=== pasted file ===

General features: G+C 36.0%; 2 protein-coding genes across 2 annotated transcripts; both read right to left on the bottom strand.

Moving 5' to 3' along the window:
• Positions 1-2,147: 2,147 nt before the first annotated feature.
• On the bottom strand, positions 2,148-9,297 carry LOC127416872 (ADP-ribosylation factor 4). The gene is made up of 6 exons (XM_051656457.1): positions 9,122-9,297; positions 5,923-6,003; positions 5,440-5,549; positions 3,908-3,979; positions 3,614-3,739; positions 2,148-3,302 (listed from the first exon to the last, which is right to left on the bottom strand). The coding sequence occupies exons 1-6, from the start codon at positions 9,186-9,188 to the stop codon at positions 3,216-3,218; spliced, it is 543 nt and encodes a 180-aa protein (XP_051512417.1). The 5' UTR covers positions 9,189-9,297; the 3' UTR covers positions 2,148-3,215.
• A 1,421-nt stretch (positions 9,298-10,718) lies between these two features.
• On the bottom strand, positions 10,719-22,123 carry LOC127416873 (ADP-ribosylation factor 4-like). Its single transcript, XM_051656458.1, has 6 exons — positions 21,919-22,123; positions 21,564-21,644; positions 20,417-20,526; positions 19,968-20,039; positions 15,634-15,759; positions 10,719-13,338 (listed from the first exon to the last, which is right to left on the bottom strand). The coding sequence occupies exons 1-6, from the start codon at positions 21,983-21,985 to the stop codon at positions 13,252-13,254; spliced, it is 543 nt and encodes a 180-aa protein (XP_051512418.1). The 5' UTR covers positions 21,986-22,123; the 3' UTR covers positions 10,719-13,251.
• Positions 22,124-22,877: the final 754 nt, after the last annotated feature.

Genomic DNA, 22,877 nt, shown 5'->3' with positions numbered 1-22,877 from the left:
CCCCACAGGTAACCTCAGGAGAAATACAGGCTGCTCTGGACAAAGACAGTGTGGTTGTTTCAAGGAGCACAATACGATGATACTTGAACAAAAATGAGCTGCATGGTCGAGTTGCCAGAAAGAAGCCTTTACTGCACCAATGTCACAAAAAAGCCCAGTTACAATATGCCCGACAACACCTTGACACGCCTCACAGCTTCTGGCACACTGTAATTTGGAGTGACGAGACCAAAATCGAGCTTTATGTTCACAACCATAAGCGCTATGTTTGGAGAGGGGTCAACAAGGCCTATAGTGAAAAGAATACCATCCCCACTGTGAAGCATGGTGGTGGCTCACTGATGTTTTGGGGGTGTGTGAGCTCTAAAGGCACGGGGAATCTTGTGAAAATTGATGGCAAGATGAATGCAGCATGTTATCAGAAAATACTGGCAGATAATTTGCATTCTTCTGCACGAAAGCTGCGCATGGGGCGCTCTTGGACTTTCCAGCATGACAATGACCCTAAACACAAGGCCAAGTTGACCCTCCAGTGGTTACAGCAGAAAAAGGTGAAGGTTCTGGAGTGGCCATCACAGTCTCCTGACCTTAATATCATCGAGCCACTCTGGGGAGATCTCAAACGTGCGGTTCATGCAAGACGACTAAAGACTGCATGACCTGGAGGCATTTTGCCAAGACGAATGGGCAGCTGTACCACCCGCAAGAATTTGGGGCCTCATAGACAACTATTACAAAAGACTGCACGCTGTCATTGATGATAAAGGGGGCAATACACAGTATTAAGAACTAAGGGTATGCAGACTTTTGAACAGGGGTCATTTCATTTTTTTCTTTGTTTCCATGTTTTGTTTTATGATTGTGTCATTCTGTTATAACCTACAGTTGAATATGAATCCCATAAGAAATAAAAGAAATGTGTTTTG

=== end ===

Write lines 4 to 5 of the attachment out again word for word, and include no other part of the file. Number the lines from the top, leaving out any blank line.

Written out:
• On the bottom strand, positions 2,148-9,297 carry LOC127416872 (ADP-ribosylation factor 4). The gene is made up of 6 exons (XM_051656457.1): positions 9,122-9,297; positions 5,923-6,003; positions 5,440-5,549; positions 3,908-3,979; positions 3,614-3,739; positions 2,148-3,302 (listed from the first exon to the last, which is right to left on the bottom strand). The coding sequence occupies exons 1-6, from the start codon at positions 9,186-9,188 to the stop codon at positions 3,216-3,218; spliced, it is 543 nt and encodes a 180-aa protein (XP_051512417.1). The 5' UTR covers positions 9,189-9,297; the 3' UTR covers positions 2,148-3,215.
• A 1,421-nt stretch (positions 9,298-10,718) lies between these two features.